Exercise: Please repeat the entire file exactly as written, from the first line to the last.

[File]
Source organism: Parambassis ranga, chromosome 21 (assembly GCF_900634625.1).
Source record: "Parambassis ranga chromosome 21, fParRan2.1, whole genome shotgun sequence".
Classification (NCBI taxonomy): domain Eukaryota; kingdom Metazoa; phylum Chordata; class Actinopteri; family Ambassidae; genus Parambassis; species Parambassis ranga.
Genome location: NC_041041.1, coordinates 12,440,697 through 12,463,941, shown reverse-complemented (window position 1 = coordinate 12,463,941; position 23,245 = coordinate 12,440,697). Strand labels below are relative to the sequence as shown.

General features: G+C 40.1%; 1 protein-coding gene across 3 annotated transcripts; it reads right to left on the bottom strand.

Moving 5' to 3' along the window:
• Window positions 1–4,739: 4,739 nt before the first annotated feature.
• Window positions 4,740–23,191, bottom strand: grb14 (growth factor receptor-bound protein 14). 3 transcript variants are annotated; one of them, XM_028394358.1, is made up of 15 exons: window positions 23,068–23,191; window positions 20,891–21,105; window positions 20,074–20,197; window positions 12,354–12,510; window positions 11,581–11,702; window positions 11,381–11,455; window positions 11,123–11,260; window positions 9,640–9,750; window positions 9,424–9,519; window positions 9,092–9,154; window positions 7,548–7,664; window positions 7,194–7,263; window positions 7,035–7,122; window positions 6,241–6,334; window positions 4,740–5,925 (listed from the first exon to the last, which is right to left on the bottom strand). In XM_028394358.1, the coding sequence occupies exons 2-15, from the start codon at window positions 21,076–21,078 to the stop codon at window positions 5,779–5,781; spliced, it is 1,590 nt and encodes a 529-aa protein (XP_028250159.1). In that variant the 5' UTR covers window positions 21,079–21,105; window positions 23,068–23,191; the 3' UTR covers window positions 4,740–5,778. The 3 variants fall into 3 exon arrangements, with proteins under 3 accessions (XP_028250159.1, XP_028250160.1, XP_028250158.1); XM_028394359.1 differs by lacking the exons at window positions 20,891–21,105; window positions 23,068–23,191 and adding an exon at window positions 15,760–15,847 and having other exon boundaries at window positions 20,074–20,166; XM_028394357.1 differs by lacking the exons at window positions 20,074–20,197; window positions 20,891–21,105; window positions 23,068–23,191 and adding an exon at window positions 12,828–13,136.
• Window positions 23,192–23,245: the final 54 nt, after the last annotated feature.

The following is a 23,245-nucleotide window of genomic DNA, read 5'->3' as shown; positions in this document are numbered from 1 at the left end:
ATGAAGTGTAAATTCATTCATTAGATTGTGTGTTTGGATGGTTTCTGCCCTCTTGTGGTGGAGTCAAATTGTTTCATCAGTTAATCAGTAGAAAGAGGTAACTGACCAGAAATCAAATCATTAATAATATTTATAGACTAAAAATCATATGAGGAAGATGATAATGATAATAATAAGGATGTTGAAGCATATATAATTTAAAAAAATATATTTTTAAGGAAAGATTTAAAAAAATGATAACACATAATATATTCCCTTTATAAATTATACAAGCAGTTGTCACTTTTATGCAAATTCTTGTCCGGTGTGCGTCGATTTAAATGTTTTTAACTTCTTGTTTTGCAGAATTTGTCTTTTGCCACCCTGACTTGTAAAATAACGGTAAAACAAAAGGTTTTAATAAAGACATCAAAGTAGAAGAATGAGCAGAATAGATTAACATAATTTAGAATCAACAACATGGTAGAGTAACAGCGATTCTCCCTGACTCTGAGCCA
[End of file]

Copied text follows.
Source organism: Parambassis ranga, chromosome 21 (assembly GCF_900634625.1).
Source record: "Parambassis ranga chromosome 21, fParRan2.1, whole genome shotgun sequence".
Classification (NCBI taxonomy): domain Eukaryota; kingdom Metazoa; phylum Chordata; class Actinopteri; family Ambassidae; genus Parambassis; species Parambassis ranga.
Genome location: NC_041041.1, coordinates 12,440,697 through 12,463,941, shown reverse-complemented (window position 1 = coordinate 12,463,941; position 23,245 = coordinate 12,440,697). Strand labels below are relative to the sequence as shown.

General features: G+C 40.1%; 1 protein-coding gene across 3 annotated transcripts; it reads right to left on the bottom strand.

Moving 5' to 3' along the window:
• Window positions 1–4,739: 4,739 nt before the first annotated feature.
• Window positions 4,740–23,191, bottom strand: grb14 (growth factor receptor-bound protein 14). 3 transcript variants are annotated; one of them, XM_028394358.1, is made up of 15 exons: window positions 23,068–23,191; window positions 20,891–21,105; window positions 20,074–20,197; window positions 12,354–12,510; window positions 11,581–11,702; window positions 11,381–11,455; window positions 11,123–11,260; window positions 9,640–9,750; window positions 9,424–9,519; window positions 9,092–9,154; window positions 7,548–7,664; window positions 7,194–7,263; window positions 7,035–7,122; window positions 6,241–6,334; window positions 4,740–5,925 (listed from the first exon to the last, which is right to left on the bottom strand). In XM_028394358.1, the coding sequence occupies exons 2-15, from the start codon at window positions 21,076–21,078 to the stop codon at window positions 5,779–5,781; spliced, it is 1,590 nt and encodes a 529-aa protein (XP_028250159.1). In that variant the 5' UTR covers window positions 21,079–21,105; window positions 23,068–23,191; the 3' UTR covers window positions 4,740–5,778. The 3 variants fall into 3 exon arrangements, with proteins under 3 accessions (XP_028250159.1, XP_028250160.1, XP_028250158.1); XM_028394359.1 differs by lacking the exons at window positions 20,891–21,105; window positions 23,068–23,191 and adding an exon at window positions 15,760–15,847 and having other exon boundaries at window positions 20,074–20,166; XM_028394357.1 differs by lacking the exons at window positions 20,074–20,197; window positions 20,891–21,105; window positions 23,068–23,191 and adding an exon at window positions 12,828–13,136.
• Window positions 23,192–23,245: the final 54 nt, after the last annotated feature.

The following is a 23,245-nucleotide window of genomic DNA, read 5'->3' as shown; positions in this document are numbered from 1 at the left end:
ATGAAGTGTAAATTCATTCATTAGATTGTGTGTTTGGATGGTTTCTGCCCTCTTGTGGTGGAGTCAAATTGTTTCATCAGTTAATCAGTAGAAAGAGGTAACTGACCAGAAATCAAATCATTAATAATATTTATAGACTAAAAATCATATGAGGAAGATGATAATGATAATAATAAGGATGTTGAAGCATATATAATTTAAAAAAATATATTTTTAAGGAAAGATTTAAAAAAATGATAACACATAATATATTCCCTTTATAAATTATACAAGCAGTTGTCACTTTTATGCAAATTCTTGTCCGGTGTGCGTCGATTTAAATGTTTTTAACTTCTTGTTTTGCAGAATTTGTCTTTTGCCACCCTGACTTGTAAAATAACGGTAAAACAAAAGGTTTTAATAAAGACATCAAAGTAGAAGAATGAGCAGAATAGATTAACATAATTTAGAATCAACAACATGGTAGAGTAACAGCGATTCTCCCTGACTCTGAGCCA